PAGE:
White House holiday decor honors COVID-19 frontline workers

WASHINGTON – Joe and Jill Biden’s first White House Christmas honors were unveiled Monday for holiday decorations for frontline workers who have remained in service during the COVID-19 pandemic.

Nurses, doctors, teachers, grocery store workers and others are recognized at this year’s giant gingerbread White House, which is known to house a school and police, fire and gas stations, as well as a 350-pound (158.76 kg) gingerbread village. was built in. As a hospital, a post office, a grocery store and a warehouse to honor the workers who lived there.

Fewer people are likely to see the ornate mansion in person this year, with public tours still suspended as there is a constant threat from COVID-19. But videos, photos and other details are available at WhiteHouse.gov/Holidays.
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The theme is “Gifts from the Heart”.

While thanking the volunteers for decorating, the first lady explained the vision behind her theme, speaking of unity and stating her idea that everyone should share faith, family and friendship, gratitude and service, and love for their community. Comes around together.

“For all our differences, we are united by what really matters,” she said. “Like points on a star, we come together in heart. That’s what I wanted to reflect in my White House this year. In every room we tell a story of gifts from the heart.”

The first lady, a longtime community college professor, invited a Maryland second grader to the unveiling of holiday decorations on Monday. According to the White House, they were inspired by people the president and first lady met while traveling across the country this year.

AP Photo/Ivan Vucci A Marine Band plays Christmas music in the Grand Foyer of the White House during a press preview of White House holiday decorations on Monday, November 29, 2021 in Washington.

Frontline workers are also represented in the rainbow doves and shooting stars that light up the East Colonnade hallways, the guidebook says, “of the peace and light brought to us by all front-line workers and first responders during the pandemic.” represent.”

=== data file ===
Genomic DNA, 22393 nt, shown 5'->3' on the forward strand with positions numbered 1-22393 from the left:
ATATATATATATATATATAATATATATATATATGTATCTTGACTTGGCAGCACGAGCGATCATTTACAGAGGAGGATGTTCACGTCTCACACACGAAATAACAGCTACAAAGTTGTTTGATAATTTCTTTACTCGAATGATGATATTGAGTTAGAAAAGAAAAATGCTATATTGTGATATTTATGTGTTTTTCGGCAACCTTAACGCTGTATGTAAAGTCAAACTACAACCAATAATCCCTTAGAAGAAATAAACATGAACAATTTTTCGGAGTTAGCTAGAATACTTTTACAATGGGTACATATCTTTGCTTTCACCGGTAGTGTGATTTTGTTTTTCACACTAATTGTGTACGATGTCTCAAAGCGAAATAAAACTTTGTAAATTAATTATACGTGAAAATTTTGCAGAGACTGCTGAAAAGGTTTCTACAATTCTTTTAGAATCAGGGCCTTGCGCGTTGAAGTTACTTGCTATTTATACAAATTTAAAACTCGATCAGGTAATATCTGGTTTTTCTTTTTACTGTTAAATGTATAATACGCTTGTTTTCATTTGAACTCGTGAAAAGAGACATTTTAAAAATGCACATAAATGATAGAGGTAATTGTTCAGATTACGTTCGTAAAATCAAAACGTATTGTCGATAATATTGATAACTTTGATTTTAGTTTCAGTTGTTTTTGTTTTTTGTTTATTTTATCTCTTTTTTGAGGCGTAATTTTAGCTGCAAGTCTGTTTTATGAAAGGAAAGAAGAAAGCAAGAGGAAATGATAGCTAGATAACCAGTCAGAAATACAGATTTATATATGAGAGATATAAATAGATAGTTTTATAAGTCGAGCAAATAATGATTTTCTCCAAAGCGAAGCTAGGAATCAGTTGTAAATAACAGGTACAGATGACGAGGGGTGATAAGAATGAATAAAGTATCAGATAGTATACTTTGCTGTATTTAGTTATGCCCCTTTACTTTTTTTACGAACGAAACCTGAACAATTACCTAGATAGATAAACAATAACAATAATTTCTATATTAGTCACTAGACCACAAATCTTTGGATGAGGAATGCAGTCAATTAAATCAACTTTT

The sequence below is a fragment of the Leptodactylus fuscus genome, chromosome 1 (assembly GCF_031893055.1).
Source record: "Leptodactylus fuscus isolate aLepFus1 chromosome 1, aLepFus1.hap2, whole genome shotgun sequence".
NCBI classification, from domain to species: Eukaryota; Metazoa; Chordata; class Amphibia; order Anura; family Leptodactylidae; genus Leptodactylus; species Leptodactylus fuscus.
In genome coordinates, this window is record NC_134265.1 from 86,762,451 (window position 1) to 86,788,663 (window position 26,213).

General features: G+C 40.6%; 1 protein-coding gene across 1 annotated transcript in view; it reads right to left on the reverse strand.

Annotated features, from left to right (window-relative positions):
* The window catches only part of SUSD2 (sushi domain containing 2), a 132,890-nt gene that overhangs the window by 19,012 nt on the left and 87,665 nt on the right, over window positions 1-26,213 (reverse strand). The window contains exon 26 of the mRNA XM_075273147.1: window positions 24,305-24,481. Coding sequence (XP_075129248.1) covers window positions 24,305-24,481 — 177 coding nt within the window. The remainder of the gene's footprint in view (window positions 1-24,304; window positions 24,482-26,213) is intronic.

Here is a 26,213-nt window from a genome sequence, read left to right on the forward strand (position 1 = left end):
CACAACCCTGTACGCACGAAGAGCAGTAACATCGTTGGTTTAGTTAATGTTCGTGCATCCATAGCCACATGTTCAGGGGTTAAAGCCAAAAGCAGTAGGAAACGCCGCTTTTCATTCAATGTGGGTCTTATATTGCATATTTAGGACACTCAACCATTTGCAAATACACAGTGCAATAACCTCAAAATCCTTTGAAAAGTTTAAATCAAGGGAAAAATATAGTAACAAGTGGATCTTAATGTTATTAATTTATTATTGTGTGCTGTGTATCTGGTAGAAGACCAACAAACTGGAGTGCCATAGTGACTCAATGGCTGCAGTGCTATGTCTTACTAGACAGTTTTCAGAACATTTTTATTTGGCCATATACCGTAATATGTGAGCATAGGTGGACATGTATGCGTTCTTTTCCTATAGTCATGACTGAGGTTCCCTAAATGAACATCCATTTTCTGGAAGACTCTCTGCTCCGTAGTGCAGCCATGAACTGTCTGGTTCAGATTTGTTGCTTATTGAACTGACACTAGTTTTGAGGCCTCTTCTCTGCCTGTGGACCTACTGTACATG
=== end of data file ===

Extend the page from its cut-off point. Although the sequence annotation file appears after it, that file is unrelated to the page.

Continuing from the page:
The COVID-19 pandemic has affected the White House holiday season in other ways, though it’s unclear how parties and receptions might be changed to compensate.

White House press secretary Jen Psaki has said the parties will be held, although they will be “different” from previous years. Some hints will come on Wednesday when President and First Lady and Vice President Kamala Harris and her husband, Doug Emhoff, will light a menorah to celebrate Hanukkah. Emhof, who is Jewish, helped light the National Menorah on the Ellipse on Sunday.

Volunteers decorating the White House came only from the surrounding area, rather than the entire United States as in previous years due to COVID-19 concerns.

The White House was also not spared the supply shortage that many Americans are grappling with. Social Secretary Carlos Elisondo said some topiary trees took a little longer to arrive.

The second showstopper of the holiday at the White House is the official Christmas tree, the 18-foot-tall (5.5 m tall) Fraser Fir that commands the Blue Room and is trimmed with white doves and ribbons bearing the names of all US states. and region to celebrate peace and unity.

More than 100 volunteers decorated the White House, including the Oval Office, while the Bidens spent Thanksgiving week in Nantucket, Massachusetts. They cut down 41 Christmas trees and hung some 6,000 feet (1,800 m) of ribbon and more than 10,000 ornaments.

Twenty-five wreaths adorn the exterior of the White House, and approximately 79,000 lights illuminate Christmas trees, garlands, wreaths, and other holiday displays.

AP Photo/Ivan Vucci The Grand Foyer of the White House is decorated for the holiday season during a press preview of White House holiday decorations on Monday, November 29, 2021 in Washington.

Christmas stockings for each of the Biden grandchildren — Naomi, Finnegan, Macy, Natalie, Hunter and baby beau — hang from the fireplace mantel in the State Dining Room, which celebrates the family, while the two trees in that stately room are framed by the Biden family. decorated with. Photos and photos of other First Families during the holiday season.

Elizabeth Alexander, the first female communications director, said many of the photos are personal favorites of Jill Biden, who picked them from old family albums on a trip to Delaware.

The decorations are the product of months of work in the White House East Wing by the First Lady and her staff, beginning in June.

A second grader from Malcolm Elementary School in Waldorf, Maryland was invited to the White House and invited PBS Kids characters Martin and Chris Kratt of “Wild Kratts” and costumed characters Miss Elena, Daniel Tiger, Molly of Denali, Arthur and Rosita. was joked about. From “Sesame Street”.

The first lady then read her children’s book, “Don’t forget, God bless our soldiers.”

After pausing to ask the kids about their pets, she said, “Let’s move on to the happy stuff and a boy starts talking about his dogs that had died.

She invited a local National Guard family, whose daughter was among a second grader, to highlight the Guard’s role in the US response to COVID-19, and military families vacationing away from their loved ones.

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